John Etheridge and Sweet Chorus – Lichfield Guildhall – 17th October 2003
Jazz Guitarist John Etheridge and his band, Sweet Chorus bought the music and passion of Stephane Grappelli and Django Reinhardt to a small but enthusiastic audience when they played at the Guildhall. The late change in venue to the Guildhall didn’t seem to deter the audience, with John Etheridge even going so far as to say how well the Guildhall was suited to acoustic music.
The ex soft machine guitarist toured with the great gipsy violinist Grappelli during the seventies, and his love of the music shone through in the performance.
The band, which included young violin sensation Christian Garrick, rhythm guitarist Dave Kelbie and double bassist Pete Kubryk-Townsend played in a variety of style and moods throughout the evening.
The first set started with ‘When you Smile’, and the gently swinging ensemble was rewarded with warm applause from the audience. They played other jazz standards, and the interplay between Christian Garrick and John Etheridge during ‘Tiger Rag’ was astonishing, with the lack of drums and percussion being covered up by the hard-swinging rhythm of double bass and rhythm guitar.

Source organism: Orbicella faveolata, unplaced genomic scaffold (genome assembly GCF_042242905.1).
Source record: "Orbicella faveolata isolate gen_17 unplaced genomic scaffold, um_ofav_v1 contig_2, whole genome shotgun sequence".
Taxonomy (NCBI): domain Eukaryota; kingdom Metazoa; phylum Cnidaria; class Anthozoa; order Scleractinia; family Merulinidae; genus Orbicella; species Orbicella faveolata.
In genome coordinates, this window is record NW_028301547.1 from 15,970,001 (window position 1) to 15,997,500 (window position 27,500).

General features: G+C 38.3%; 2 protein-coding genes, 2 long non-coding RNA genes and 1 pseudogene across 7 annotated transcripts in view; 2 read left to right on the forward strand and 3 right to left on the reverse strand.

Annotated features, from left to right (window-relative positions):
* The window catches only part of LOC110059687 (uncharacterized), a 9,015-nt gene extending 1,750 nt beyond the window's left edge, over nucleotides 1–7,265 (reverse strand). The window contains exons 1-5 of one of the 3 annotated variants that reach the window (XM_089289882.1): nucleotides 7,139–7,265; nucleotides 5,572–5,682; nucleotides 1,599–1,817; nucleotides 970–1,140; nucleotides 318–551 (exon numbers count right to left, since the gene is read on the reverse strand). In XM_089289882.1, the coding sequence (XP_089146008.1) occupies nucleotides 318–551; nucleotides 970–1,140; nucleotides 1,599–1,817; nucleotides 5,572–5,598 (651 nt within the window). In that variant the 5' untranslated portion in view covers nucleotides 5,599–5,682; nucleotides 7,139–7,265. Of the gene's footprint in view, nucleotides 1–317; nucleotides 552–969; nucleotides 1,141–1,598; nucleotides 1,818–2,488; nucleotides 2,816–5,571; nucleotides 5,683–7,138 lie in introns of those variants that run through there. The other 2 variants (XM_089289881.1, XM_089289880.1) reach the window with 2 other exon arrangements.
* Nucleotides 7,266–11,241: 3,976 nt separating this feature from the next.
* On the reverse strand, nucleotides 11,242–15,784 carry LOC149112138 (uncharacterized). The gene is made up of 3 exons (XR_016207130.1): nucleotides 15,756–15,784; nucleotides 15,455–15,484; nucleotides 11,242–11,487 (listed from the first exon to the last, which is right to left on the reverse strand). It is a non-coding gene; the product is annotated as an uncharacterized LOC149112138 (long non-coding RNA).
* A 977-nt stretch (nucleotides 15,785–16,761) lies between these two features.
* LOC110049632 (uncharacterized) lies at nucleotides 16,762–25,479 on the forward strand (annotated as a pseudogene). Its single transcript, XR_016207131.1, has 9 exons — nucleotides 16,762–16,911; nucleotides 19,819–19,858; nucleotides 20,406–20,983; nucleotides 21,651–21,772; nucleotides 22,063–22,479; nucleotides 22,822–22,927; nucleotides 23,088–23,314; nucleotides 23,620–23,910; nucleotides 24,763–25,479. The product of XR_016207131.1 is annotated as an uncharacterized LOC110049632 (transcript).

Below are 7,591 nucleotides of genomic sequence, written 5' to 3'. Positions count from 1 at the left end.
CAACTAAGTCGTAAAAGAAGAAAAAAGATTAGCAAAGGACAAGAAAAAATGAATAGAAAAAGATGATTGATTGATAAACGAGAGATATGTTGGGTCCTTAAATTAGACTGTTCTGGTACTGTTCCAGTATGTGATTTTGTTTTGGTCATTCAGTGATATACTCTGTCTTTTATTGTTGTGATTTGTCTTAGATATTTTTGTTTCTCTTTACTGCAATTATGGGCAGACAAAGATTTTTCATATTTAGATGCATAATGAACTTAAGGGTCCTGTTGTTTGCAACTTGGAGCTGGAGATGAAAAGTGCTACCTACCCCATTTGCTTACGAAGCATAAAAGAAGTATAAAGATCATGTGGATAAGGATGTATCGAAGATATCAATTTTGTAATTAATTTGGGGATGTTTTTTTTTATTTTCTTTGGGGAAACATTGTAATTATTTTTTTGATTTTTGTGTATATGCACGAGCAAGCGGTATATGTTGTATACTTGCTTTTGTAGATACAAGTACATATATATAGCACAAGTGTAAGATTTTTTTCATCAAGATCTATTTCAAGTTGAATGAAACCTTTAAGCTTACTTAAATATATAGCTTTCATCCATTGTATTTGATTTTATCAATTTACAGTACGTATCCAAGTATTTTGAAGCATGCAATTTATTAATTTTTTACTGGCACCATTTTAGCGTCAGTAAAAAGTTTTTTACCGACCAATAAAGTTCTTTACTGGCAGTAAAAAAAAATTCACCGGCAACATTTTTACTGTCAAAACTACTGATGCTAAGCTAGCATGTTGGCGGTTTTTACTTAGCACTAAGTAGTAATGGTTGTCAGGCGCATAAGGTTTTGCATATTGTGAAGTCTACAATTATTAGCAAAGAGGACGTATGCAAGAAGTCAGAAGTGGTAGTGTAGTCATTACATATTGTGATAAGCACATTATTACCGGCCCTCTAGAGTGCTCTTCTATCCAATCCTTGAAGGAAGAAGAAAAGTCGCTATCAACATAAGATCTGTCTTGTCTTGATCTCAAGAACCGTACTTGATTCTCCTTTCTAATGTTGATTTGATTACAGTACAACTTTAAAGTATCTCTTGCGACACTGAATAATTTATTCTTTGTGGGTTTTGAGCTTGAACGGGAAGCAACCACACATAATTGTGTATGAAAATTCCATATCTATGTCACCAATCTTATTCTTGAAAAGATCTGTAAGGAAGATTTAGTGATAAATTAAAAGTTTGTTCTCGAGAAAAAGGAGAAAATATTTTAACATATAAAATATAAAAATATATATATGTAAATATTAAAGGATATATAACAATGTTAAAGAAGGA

The gentle ballad ‘Sweet Chorus’ was very well played, with Christian Garrick ringing emotional notes out of his instrument. The backing and arrangements of all of the music were very well-weighted. Although the band played much music from the Hot Club days of Reinhardt and Grappelli, this was no tribute to a by-gone era. By injecting their own personality, and experience the group was able to produce new readings of old music.
The first set ended with a musically surreal reading of Dave Grolnick’s ‘Nothing Personal’. High violin notes, and guitar clusters and a slightly lopsided rhythm gave the music a somewhat strange effect, and this was only added to by the red lighting that was employed during this point in the set.
The second half started out with just John Etheridge on guitar, playing a well-received medley of ‘The Nearness of you’, ‘Summertime’ ‘Bless the Child’ and John Coltrane’s ‘Moment’s Notice’. These performances showed the depth and breadth of John Etheridge’s learning and knowledge, as he was able to play the melody, chords and bass lines simultaneously.
The rest of the band returned for the rest of the set, with the highlights being the Etheridge/Garrick duet ‘Gentle Rain’ and the bass and rhythm guitar duet that was played towards the end of the set. The group encored with an emotional reading of the classic guitar/violin duet of ‘Nuages’.